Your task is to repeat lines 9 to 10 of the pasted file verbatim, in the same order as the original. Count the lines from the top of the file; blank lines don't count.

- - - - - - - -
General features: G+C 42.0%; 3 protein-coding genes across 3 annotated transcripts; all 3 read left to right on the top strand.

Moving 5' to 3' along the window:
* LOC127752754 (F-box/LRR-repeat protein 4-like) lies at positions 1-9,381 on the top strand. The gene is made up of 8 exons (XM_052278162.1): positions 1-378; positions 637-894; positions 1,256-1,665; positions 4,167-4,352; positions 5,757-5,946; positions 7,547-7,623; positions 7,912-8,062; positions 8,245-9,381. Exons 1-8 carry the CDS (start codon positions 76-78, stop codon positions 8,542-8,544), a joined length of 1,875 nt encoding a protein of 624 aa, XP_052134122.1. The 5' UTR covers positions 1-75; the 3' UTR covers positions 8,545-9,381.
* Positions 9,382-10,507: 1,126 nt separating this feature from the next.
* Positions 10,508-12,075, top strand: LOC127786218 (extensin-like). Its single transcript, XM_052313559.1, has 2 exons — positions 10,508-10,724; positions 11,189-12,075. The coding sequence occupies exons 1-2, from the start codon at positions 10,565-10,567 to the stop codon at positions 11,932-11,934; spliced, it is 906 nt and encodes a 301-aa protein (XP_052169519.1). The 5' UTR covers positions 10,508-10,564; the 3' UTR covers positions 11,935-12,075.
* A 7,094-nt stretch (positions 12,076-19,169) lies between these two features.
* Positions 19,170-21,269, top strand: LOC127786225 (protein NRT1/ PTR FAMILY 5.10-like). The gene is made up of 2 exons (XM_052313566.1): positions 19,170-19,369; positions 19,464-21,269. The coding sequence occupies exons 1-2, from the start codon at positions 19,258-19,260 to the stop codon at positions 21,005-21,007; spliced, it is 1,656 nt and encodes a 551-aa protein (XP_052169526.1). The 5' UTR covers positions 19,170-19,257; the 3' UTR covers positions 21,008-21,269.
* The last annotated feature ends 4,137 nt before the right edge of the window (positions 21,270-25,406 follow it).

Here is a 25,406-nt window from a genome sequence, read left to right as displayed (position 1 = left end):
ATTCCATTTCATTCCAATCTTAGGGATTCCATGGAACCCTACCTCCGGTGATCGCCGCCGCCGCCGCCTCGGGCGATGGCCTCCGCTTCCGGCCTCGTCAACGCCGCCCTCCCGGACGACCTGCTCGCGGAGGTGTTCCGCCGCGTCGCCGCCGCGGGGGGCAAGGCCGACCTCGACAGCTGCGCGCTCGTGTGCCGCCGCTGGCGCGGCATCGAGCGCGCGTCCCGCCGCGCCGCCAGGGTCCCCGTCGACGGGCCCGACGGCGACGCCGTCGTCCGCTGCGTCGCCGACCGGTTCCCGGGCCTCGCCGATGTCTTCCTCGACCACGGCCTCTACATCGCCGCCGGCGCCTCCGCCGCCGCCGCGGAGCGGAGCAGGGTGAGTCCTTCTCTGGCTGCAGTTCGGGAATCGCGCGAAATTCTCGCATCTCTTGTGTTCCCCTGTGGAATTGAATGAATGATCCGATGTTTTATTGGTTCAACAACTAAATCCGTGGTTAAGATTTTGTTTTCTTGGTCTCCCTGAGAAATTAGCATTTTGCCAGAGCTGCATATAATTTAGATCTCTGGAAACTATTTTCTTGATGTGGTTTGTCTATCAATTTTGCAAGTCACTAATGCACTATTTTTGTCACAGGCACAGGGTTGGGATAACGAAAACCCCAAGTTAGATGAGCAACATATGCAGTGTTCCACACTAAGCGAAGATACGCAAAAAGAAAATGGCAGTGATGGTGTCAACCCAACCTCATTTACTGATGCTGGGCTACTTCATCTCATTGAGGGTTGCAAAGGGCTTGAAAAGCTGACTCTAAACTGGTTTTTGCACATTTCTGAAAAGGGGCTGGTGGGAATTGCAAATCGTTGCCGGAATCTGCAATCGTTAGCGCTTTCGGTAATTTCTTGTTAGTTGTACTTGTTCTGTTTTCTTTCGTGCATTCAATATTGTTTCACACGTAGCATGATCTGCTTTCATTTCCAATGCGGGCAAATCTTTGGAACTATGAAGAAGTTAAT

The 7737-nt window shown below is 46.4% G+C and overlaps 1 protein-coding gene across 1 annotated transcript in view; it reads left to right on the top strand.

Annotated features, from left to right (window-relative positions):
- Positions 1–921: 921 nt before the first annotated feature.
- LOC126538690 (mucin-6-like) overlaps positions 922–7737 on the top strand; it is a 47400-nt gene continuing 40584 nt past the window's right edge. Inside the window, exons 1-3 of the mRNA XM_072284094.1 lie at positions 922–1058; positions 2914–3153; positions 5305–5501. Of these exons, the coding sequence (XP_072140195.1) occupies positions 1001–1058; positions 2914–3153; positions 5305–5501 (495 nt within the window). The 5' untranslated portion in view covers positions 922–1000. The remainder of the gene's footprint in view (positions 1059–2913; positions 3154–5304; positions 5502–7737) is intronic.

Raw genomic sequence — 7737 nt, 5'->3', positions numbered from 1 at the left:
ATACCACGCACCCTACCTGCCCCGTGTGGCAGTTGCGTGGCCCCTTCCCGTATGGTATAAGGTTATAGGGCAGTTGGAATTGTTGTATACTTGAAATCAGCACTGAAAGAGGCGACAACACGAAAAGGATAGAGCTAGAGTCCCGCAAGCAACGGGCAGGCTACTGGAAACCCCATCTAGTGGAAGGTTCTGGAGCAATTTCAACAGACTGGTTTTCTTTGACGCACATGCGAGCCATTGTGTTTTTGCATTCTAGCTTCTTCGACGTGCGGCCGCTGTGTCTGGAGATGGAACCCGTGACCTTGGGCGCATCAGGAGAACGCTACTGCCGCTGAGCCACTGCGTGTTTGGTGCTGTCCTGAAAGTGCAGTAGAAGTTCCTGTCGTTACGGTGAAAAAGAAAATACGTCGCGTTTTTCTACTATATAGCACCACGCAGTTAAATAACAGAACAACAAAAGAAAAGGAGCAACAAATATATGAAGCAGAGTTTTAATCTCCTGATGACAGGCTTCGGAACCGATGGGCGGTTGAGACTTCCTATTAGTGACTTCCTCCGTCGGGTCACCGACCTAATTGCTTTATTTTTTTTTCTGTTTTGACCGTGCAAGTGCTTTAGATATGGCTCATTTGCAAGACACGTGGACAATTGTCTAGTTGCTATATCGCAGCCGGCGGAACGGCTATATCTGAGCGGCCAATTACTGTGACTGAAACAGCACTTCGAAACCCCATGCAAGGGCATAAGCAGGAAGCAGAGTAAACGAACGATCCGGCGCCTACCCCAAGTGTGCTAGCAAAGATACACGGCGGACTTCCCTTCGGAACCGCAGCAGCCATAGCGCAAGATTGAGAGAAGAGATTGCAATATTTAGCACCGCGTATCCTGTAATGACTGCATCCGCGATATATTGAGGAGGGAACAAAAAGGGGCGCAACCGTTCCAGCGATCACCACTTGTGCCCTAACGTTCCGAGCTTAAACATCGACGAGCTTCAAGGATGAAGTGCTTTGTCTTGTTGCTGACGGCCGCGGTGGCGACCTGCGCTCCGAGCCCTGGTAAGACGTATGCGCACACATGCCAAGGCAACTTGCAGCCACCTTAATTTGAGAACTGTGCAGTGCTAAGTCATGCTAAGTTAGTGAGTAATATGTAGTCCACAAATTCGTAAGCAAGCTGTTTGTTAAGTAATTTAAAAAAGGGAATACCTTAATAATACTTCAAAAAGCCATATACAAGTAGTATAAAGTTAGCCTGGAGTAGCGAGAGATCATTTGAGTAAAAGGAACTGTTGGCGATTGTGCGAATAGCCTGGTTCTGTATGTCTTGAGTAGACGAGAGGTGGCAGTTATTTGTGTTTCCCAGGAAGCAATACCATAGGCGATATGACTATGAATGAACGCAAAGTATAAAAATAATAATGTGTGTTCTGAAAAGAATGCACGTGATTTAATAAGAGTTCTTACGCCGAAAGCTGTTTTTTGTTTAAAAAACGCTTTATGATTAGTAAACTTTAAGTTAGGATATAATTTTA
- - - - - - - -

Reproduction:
Here is a 25,406-nt window from a genome sequence, read left to right as displayed (position 1 = left end):
ATTCCATTTCATTCCAATCTTAGGGATTCCATGGAACCCTACCTCCGGTGATCGCCGCCGCCGCCGCCTCGGGCGATGGCCTCCGCTTCCGGCCTCGTCAACGCCGCCCTCCCGGACGACCTGCTCGCGGAGGTGTTCCGCCGCGTCGCCGCCGCGGGGGGCAAGGCCGACCTCGACAGCTGCGCGCTCGTGTGCCGCCGCTGGCGCGGCATCGAGCGCGCGTCCCGCCGCGCCGCCAGGGTCCCCGTCGACGGGCCCGACGGCGACGCCGTCGTCCGCTGCGTCGCCGACCGGTTCCCGGGCCTCGCCGATGTCTTCCTCGACCACGGCCTCTACATCGCCGCCGGCGCCTCCGCCGCCGCCGCGGAGCGGAGCAGGGTGAGTCCTTCTCTGGCTGCAGTTCGGGAATCGCGCGAAATTCTCGCATCTCTTGTGTTCCCCTGTGGAATTGAATGAATGATCCGATGTTTTATTGGTTCAACAACTAAATCCGTGGTTAAGATTTTGTTTTCTTGGTCTCCCTGAGAAATTAGCATTTTGCCAGAGCTGCATATAATTTAGATCTCTGGAAACTATTTTCTTGATGTGGTTTGTCTATCAATTTTGCAAGTCACTAATGCACTATTTTTGTCACAGGCACAGGGTTGGGATAACGAAAACCCCAAGTTAGATGAGCAACATATGCAGTGTTCCACACTAAGCGAAGATACGCAAAAAGAAAATGGCAGTGATGGTGTCAACCCAACCTCATTTACTGATGCTGGGCTACTTCATCTCATTGAGGGTTGCAAAGGGCTTGAAAAGCTGACTCTAAACTGGTTTTTGCACATTTCTGAAAAGGGGCTGGTGGGAATTGCAAATCGTTGCCGGAATCTGCAATCGTTAGCGCTTTCGGTAATTTCTTGTTAGTTGTACTTGTTCTGTTTTCTTTCGTGCATTCAATATTGTTTCACACGTAGCATGATCTGCTTTCATTTCCAATGCGGGCAAATCTTTGGAACTATGAAGAAGTTAAT